Medical School Personal Statement Structure

Medical School Personal Statement Structure-28
Medical school admissions committees want to know that you have explored your interest deeply and that you can reflect on the significance of these experiences.But writing only that you “want to help people” does not support a sincere desire to become a physician; you must indicate why medicine in particular—rather than social work, teaching, or another “helping” profession—is your goal. It is important to show how your experiences are linked and how they have influenced you. How did they affect what else you did in your life? Medical school admissions committees like to see a sensible progression of involvements. Medical school admissions committees want to know about you as an individual beyond your interests in medicine, too.

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I encourage applicants to start their personal statement by describing an experience that was especially influential in setting them on their path to medical school.

This can be a personal experience or an extracurricular one.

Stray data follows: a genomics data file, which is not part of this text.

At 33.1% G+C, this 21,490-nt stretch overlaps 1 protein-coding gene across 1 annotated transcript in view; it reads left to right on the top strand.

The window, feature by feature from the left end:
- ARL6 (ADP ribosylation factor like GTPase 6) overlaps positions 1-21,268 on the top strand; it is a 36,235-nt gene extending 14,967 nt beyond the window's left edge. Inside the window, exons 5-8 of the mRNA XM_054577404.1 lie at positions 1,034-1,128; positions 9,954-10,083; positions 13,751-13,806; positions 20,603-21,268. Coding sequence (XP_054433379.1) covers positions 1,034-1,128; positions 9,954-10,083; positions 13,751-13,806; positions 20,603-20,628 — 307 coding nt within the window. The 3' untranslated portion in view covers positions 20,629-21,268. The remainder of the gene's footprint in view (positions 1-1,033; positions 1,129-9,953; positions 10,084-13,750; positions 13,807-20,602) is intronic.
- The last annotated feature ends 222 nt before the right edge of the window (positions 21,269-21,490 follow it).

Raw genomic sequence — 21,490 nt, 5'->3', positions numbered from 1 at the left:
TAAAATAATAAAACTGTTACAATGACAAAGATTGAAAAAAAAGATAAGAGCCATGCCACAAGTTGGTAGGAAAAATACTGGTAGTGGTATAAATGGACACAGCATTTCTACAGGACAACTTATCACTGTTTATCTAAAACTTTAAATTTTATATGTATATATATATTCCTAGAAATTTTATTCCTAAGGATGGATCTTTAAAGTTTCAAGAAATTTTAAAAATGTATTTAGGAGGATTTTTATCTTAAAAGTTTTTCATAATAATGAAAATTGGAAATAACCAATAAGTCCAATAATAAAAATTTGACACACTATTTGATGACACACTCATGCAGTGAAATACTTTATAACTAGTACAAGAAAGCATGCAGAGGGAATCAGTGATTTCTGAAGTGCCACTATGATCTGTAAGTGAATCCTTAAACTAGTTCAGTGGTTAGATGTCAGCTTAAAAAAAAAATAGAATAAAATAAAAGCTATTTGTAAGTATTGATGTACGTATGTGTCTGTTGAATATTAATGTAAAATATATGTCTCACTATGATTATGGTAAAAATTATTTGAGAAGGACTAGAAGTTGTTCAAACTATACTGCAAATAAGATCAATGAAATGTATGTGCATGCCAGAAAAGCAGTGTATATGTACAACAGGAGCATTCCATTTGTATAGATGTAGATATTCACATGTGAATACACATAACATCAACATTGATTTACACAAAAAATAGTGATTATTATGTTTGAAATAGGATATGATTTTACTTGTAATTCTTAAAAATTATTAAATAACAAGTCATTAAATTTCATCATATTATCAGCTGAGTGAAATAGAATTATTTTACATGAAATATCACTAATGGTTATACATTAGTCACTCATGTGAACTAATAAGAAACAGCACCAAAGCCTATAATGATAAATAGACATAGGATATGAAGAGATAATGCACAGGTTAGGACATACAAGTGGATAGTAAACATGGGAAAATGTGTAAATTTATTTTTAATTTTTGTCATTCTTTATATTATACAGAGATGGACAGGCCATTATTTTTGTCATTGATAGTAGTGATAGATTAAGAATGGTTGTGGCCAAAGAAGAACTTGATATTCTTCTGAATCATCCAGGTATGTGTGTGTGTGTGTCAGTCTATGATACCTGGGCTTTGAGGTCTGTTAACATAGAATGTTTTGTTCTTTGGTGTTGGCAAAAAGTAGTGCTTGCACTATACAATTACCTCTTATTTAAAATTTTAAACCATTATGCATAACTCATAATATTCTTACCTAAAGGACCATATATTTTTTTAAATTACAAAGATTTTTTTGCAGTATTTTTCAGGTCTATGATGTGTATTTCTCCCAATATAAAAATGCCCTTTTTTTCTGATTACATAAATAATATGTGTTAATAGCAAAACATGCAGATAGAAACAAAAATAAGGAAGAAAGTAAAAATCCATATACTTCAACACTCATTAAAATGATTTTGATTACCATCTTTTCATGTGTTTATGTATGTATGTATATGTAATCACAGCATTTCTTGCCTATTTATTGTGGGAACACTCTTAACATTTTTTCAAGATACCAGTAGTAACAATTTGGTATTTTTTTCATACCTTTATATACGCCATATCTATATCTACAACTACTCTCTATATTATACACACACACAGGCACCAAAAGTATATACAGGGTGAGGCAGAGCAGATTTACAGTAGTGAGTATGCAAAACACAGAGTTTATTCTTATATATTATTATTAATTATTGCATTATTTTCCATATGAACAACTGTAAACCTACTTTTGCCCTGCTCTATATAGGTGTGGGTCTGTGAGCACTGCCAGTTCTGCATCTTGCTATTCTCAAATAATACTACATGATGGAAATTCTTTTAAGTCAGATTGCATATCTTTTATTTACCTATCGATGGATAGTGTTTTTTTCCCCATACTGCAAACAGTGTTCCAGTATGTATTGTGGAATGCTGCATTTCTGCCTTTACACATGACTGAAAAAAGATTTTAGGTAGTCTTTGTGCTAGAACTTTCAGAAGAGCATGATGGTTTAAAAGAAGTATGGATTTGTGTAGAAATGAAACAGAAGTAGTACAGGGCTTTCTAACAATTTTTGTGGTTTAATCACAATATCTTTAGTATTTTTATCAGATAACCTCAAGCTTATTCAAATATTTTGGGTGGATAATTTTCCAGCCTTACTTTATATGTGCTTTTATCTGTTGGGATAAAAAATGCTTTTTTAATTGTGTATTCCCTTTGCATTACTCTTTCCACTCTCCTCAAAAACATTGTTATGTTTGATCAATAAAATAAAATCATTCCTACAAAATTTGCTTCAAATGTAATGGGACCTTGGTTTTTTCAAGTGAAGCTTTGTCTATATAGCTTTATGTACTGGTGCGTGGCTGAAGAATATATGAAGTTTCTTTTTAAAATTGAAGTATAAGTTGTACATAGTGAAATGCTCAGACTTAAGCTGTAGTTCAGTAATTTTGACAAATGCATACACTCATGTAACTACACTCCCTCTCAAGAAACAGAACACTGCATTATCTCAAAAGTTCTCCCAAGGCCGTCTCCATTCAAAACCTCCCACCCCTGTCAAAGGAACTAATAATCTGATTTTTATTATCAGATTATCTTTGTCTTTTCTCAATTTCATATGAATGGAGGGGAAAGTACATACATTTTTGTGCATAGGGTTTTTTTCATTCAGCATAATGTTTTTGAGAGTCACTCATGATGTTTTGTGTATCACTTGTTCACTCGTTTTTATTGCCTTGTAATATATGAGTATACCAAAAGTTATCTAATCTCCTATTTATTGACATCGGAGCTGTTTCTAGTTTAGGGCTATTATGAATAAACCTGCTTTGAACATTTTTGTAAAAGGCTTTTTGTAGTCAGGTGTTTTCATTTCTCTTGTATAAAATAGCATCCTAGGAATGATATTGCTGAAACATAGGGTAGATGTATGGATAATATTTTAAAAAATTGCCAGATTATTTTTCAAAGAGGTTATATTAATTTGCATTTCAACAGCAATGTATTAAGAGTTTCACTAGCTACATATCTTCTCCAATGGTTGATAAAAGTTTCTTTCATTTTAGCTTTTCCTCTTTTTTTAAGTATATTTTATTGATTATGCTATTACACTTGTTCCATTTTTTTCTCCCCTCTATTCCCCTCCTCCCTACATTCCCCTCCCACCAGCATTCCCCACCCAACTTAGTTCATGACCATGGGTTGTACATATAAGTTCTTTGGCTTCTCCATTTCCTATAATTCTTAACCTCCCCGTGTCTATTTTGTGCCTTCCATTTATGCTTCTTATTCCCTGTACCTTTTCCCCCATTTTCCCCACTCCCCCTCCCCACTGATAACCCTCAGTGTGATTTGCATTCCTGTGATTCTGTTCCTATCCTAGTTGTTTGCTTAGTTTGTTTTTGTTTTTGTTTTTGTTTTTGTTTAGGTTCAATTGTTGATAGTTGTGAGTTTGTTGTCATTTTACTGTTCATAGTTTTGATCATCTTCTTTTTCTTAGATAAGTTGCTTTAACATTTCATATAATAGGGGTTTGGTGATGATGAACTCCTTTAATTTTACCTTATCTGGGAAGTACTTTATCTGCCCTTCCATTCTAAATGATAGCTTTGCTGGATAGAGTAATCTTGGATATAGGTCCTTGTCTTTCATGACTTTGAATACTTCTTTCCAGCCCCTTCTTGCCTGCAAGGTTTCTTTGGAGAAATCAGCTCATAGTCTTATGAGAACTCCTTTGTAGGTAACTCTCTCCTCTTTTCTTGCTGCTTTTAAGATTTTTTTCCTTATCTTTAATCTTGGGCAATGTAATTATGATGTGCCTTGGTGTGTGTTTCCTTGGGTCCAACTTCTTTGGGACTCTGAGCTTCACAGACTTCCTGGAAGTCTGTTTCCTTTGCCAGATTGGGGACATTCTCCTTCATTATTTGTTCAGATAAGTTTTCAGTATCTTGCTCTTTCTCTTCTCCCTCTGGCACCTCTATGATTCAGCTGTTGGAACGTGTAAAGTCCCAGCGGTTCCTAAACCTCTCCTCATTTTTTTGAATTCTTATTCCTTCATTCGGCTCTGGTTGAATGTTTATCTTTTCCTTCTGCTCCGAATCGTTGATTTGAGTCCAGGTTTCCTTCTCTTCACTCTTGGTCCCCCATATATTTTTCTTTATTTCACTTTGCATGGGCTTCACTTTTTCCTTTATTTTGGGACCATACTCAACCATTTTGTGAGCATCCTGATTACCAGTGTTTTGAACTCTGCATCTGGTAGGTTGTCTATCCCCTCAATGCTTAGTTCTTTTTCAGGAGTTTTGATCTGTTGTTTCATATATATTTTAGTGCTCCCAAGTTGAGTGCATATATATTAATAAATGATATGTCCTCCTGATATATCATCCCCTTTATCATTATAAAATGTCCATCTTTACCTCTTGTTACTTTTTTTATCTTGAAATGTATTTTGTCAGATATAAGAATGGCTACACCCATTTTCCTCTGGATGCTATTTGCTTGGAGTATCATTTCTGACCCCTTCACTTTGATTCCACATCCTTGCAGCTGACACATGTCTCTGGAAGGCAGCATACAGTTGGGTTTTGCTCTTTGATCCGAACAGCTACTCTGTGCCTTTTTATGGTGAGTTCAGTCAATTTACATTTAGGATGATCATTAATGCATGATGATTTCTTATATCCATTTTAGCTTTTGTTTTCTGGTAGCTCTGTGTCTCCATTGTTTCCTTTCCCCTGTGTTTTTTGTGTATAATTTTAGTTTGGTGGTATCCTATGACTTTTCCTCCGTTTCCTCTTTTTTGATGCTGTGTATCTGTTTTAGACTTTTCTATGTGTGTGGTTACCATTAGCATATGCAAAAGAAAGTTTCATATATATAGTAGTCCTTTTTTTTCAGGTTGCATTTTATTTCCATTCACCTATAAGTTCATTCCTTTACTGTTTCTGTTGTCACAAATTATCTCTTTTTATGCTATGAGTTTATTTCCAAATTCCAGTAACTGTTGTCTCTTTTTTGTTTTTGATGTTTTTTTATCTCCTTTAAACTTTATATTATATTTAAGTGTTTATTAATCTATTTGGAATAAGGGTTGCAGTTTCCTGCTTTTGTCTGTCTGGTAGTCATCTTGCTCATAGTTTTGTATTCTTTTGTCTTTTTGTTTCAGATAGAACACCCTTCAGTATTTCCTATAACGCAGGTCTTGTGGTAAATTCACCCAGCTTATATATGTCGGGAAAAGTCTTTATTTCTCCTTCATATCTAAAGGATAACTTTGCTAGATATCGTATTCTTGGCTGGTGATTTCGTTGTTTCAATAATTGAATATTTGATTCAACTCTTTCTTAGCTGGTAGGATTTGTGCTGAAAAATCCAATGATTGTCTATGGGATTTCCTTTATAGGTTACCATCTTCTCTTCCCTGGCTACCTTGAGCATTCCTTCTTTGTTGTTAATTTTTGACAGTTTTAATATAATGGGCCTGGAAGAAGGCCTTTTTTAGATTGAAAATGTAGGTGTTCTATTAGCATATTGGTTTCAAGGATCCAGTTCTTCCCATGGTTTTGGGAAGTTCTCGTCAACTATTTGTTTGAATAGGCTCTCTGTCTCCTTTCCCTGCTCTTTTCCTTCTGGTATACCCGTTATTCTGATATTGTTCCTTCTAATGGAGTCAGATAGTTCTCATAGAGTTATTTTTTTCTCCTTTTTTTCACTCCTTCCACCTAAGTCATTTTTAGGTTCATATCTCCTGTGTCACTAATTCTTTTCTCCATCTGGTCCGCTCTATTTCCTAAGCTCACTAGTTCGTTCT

” Your reasons for wanting to be a doctor may overlap with those of other applicants.

This is okay because the experiences in which you participated, the stories you can tell about those experiences, and the wisdom you gained are completely distinct—because they are only yours.

Remember to avoid clichés and quotes and to be honest and authentic in your writing.

Don’t try to be someone who you are not by trying to imitate personal statement examples you have read online or “tell them what you think they want to hear”; consistency is key and your interviewer is going to make sure that you are who you say you are!

Put the list, which should consist of personal, extracurricular, and academic events, in chronological order.

From this list, determine which experiences you consider the most important in helping you decide to pursue a career in medicine.

After making your list, think about why each “most important” experience was influential and write that down. After doing this exercise, evaluate each experience for its significance and influence and for its “story” value.

Choose to write about those experiences that not only were influential but that also will provide interesting reading, keeping in mind that your goal is to weave the pertinent experiences together into a compelling story.

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